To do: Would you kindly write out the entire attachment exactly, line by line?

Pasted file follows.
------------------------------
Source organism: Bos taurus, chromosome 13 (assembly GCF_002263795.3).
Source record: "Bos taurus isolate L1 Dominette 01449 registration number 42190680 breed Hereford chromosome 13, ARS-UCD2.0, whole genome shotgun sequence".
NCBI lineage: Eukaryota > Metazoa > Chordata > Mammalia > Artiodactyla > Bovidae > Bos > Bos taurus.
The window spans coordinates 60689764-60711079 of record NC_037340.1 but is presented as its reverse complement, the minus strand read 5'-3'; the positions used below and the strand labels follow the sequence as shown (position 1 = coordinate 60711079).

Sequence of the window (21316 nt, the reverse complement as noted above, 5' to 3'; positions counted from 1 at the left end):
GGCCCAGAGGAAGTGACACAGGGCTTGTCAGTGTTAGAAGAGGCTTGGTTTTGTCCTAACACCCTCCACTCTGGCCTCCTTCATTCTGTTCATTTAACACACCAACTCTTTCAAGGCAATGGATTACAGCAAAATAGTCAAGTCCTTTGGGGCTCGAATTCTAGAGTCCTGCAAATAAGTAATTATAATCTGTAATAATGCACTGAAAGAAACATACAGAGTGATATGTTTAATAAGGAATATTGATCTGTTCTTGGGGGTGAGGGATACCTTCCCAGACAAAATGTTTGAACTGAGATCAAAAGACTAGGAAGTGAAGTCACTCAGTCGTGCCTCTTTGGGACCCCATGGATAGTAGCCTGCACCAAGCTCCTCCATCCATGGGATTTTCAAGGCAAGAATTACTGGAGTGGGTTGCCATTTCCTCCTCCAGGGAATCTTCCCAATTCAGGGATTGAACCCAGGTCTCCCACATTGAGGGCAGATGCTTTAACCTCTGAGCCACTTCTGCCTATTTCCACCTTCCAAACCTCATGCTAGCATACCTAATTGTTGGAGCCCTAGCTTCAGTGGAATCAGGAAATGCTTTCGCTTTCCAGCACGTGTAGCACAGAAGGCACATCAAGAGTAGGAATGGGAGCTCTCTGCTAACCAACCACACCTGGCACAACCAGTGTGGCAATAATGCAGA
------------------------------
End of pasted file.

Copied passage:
Source organism: Bos taurus, chromosome 13 (assembly GCF_002263795.3).
Source record: "Bos taurus isolate L1 Dominette 01449 registration number 42190680 breed Hereford chromosome 13, ARS-UCD2.0, whole genome shotgun sequence".
NCBI lineage: Eukaryota > Metazoa > Chordata > Mammalia > Artiodactyla > Bovidae > Bos > Bos taurus.
The window spans coordinates 60689764-60711079 of record NC_037340.1 but is presented as its reverse complement, the minus strand read 5'-3'; the positions used below and the strand labels follow the sequence as shown (position 1 = coordinate 60711079).

Sequence of the window (21316 nt, the reverse complement as noted above, 5' to 3'; positions counted from 1 at the left end):
GGCCCAGAGGAAGTGACACAGGGCTTGTCAGTGTTAGAAGAGGCTTGGTTTTGTCCTAACACCCTCCACTCTGGCCTCCTTCATTCTGTTCATTTAACACACCAACTCTTTCAAGGCAATGGATTACAGCAAAATAGTCAAGTCCTTTGGGGCTCGAATTCTAGAGTCCTGCAAATAAGTAATTATAATCTGTAATAATGCACTGAAAGAAACATACAGAGTGATATGTTTAATAAGGAATATTGATCTGTTCTTGGGGGTGAGGGATACCTTCCCAGACAAAATGTTTGAACTGAGATCAAAAGACTAGGAAGTGAAGTCACTCAGTCGTGCCTCTTTGGGACCCCATGGATAGTAGCCTGCACCAAGCTCCTCCATCCATGGGATTTTCAAGGCAAGAATTACTGGAGTGGGTTGCCATTTCCTCCTCCAGGGAATCTTCCCAATTCAGGGATTGAACCCAGGTCTCCCACATTGAGGGCAGATGCTTTAACCTCTGAGCCACTTCTGCCTATTTCCACCTTCCAAACCTCATGCTAGCATACCTAATTGTTGGAGCCCTAGCTTCAGTGGAATCAGGAAATGCTTTCGCTTTCCAGCACGTGTAGCACAGAAGGCACATCAAGAGTAGGAATGGGAGCTCTCTGCTAACCAACCACACCTGGCACAACCAGTGTGGCAATAATGCAGA